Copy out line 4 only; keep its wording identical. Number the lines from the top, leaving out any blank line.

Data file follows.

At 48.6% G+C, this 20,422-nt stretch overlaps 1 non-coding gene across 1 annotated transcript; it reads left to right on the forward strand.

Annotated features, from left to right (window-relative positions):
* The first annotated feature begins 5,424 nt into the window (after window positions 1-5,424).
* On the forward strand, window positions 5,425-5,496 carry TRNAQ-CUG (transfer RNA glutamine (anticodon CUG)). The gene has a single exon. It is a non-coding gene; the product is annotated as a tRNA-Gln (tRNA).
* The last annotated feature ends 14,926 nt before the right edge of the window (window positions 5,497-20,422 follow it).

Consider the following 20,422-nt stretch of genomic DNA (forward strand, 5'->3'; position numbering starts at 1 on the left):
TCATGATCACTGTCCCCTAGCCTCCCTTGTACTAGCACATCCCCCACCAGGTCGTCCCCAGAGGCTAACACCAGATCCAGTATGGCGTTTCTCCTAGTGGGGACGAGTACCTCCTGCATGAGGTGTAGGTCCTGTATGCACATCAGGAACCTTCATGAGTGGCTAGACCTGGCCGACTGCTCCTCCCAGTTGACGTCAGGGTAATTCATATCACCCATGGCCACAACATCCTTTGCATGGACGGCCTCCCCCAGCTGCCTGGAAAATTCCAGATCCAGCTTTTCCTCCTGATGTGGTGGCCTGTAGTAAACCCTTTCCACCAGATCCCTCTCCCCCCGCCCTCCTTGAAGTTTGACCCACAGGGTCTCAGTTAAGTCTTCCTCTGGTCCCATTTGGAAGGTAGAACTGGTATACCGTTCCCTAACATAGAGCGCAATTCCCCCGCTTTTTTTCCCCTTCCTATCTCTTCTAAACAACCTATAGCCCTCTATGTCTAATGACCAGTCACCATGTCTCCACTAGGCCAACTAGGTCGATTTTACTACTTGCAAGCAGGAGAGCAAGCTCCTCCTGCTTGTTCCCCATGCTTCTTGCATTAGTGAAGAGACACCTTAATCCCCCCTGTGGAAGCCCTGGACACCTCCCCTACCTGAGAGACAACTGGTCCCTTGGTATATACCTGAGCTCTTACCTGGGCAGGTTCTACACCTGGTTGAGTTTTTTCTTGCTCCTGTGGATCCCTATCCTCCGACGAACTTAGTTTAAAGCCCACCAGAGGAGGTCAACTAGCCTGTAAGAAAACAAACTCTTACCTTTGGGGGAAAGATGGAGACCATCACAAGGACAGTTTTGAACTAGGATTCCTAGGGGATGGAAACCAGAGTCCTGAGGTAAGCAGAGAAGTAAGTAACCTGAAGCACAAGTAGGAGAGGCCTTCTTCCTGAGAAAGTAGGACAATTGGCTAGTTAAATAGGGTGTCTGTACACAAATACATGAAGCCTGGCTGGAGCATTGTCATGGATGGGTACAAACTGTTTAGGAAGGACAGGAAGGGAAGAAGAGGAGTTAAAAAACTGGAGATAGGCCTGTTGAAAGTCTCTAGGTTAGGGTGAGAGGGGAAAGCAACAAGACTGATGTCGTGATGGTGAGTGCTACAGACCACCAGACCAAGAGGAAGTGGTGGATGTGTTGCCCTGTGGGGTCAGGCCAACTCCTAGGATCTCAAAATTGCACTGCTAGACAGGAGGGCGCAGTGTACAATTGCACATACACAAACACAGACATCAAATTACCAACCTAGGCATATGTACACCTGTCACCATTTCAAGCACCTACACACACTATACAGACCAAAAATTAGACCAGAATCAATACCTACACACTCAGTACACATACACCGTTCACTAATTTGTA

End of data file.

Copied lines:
* On the forward strand, window positions 5,425-5,496 carry TRNAQ-CUG (transfer RNA glutamine (anticodon CUG)). The gene has a single exon. It is a non-coding gene; the product is annotated as a tRNA-Gln (tRNA).